5. 5. Summary Lead with Attribution • Gets right to the point. • Usually one sentence, two at most. • First and last words of the lead are critical. • Use active voice rather than passive voice. • Shares who gave the information; adds credibility.
  6. 6. Delayed-Identification Lead • Also a summary lead. • Used when the “who” is not well-known. • Age, occupation (modifier) used in first ‘graph. • Identified by name in the second paragraph.
  7. 7. Impact Lead • Impact Lead – Explains how readers are affected by an issue. • Summary or in a delayed form. • Not in a delayed-ID form, however.
  8. 8. Impact Lead Homeowners whose roofs were damaged during the recent tornado have five more days to apply for a tax extension. New taxes now on the books will have Jefferson County residents digging deeper into their pocketbooks.
  9. 9. • Make sure the lead includes the most important of the five W's and H. • Particularly the “who” (person or thing), (did) what, and when. For a story about a report, never begin with the statement “A report was issued by….”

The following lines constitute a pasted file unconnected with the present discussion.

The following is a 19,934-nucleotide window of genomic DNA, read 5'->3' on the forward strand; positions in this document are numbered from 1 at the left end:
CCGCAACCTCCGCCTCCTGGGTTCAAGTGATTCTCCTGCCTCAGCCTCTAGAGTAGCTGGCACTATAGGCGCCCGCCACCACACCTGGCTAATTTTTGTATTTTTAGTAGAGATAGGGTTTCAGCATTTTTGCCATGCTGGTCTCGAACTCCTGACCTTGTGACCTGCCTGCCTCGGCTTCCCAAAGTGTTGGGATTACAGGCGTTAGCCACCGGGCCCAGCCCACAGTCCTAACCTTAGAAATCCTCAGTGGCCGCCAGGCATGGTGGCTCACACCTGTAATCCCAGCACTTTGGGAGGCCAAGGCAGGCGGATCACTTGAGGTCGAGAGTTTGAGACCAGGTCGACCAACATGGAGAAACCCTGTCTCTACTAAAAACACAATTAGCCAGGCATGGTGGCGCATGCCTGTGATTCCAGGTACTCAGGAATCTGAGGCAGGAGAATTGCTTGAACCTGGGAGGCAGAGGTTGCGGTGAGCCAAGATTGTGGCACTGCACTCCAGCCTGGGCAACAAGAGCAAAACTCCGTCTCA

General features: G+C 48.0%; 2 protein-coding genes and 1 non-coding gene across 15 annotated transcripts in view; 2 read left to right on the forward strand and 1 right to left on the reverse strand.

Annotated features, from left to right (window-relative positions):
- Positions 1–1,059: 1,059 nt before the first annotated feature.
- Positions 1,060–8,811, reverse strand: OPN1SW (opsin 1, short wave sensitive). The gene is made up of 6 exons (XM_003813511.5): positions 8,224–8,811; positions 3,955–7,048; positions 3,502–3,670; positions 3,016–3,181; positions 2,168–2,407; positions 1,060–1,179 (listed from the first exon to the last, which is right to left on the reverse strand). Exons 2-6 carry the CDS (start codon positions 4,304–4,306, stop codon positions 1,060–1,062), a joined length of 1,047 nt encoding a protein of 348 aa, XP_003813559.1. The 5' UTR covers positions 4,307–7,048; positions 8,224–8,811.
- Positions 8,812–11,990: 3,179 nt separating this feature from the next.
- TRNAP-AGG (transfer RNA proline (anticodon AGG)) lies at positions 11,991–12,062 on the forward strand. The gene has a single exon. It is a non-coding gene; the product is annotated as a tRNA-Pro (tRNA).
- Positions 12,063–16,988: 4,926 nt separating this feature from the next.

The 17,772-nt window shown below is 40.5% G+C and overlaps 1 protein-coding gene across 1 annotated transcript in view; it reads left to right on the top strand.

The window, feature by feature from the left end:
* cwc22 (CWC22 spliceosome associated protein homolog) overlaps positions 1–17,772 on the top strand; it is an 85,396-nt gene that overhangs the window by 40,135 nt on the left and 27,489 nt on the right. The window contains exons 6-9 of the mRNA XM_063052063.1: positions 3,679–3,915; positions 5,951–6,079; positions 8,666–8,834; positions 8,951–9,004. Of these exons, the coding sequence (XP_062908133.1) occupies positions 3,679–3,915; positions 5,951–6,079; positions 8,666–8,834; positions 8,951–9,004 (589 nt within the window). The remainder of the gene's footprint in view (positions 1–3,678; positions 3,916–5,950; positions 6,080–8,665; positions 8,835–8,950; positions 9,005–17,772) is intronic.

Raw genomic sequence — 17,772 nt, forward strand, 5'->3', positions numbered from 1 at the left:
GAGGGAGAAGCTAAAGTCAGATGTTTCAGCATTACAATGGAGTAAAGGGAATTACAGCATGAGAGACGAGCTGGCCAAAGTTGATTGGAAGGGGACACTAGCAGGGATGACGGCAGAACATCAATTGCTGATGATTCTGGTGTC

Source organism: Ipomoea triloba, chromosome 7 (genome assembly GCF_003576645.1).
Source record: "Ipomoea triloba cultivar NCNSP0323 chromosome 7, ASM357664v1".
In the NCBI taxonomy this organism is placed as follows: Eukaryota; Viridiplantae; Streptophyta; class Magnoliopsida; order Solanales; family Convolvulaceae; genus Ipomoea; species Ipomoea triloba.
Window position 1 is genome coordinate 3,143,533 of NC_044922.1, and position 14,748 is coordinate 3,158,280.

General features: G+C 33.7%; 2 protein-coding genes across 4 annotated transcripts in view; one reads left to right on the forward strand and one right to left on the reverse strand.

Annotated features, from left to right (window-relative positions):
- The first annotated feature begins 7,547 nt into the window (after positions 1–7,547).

10. 10. • In general, keep the lead to 17-35 words. • If your story uses a delayed-identification lead, make sure the lead begins with an identifier (age, location, occupation, or other identifier). • Present modifier in the first paragraph. Identify the person in the second paragraph.
  11. 11. • For an impact lead, the “who” of the lead will be the persons impacted by news being reported. “Students who own cars will have to pay more to park on campus.” • To continue the story, present the rest of your facts in order of decreasing import — mix quotes (direct and indirect), elaboration and background.